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JAMA. 2007 Oct 10;298(14):1661-73.

Efficacy of maintenance treatment approaches for childhood overweight: a randomized controlled trial.

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Department of Psychiatry, Washington University School of Medicine, St Louis, MO 63110, USA.



No trials for childhood overweight have examined maintenance interventions to augment the effects of initial weight loss programs.


To determine the short-term and long-term efficacy of 2 distinct weight maintenance approaches vs no continued treatment control following standard family-based behavioral weight loss treatment for childhood overweight, and to examine children's social functioning as a moderator of outcome.


A parallel-group, randomized controlled trial conducted between October 1999 and July 2004 in a university-based weight control clinic. Participants were 204 healthy 7- to 12-year-olds, 20% to 100% above median body mass index (BMI) for age and sex, with at least 1 overweight parent. Children enrolled in 5 months of weight loss treatment and 150 were randomized to 1 of 3 maintenance conditions. Follow-up assessments occurred immediately following maintenance treatments and 1 and 2 years following randomization.


Maintenance conditions included the control group or 4 months of behavioral skills maintenance (BSM) or social facilitation maintenance (SFM) treatment.


BMI z score and percentage overweight.


Children receiving either BSM or SFM maintained relative weight significantly better than children assigned to the control group from randomization to postweight maintenance (P< or =.01 for all; effect sizes d = 0.72-0.96; mean changes in BMI z scores = -0.04, -0.04, -0.05, and 0.05 for BSM alone, SFM alone, BSM and SFM together, and the control group, respectively). Active maintenance treatment efficacy relative to the control group declined during follow-up, but the effects of SFM alone (P = .03; d = 0.45; mean change in BMI z score = -0.24) and when analyzed together with BSM (P = .04; d = 0.38; mean change in BMI z score = -0.22) were significantly better than the control group (mean change in BMI z score = -0.06) when examining BMI z score outcomes from baseline to 2-year follow-up. Baseline child social problem scores moderated child relative weight change from baseline to 2-year follow-up, with low social problem children in SFM vs the control group having the best outcomes.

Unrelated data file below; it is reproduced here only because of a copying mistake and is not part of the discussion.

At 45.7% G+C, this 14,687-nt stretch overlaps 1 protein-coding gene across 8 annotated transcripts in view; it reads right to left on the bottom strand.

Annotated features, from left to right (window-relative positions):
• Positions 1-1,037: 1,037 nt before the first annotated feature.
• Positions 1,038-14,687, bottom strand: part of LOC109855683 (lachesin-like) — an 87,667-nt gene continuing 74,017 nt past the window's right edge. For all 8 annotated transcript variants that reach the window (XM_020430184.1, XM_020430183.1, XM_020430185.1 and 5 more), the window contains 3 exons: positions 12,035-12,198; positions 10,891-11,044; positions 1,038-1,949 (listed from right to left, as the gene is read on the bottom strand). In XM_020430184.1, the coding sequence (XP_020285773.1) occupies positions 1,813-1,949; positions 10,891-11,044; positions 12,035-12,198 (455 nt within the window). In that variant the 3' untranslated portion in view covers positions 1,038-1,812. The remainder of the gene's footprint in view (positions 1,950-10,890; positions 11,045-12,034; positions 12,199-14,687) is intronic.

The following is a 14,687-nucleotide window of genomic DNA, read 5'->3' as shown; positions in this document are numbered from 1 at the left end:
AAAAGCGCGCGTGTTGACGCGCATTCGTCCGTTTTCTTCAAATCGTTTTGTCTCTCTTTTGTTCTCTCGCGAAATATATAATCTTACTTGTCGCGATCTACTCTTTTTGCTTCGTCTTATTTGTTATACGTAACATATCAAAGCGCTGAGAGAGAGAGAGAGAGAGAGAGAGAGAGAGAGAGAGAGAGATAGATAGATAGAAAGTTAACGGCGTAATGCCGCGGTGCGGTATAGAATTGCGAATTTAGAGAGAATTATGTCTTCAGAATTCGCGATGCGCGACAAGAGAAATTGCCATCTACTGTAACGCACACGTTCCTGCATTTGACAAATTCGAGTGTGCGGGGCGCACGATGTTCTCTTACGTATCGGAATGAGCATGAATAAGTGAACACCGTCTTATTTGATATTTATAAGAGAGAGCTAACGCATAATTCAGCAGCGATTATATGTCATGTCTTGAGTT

The addition of maintenance-targeted treatment improves short-term efficacy of weight loss treatment for children relative to no maintenance treatment. However, the waning of effects over follow-up, although moderated by child initial social problems, suggests the need for the bolstering of future maintenance treatments to sustain effects.

TRIAL REGISTRATION: Identifier: NCT00301197.

[Indexed for MEDLINE]

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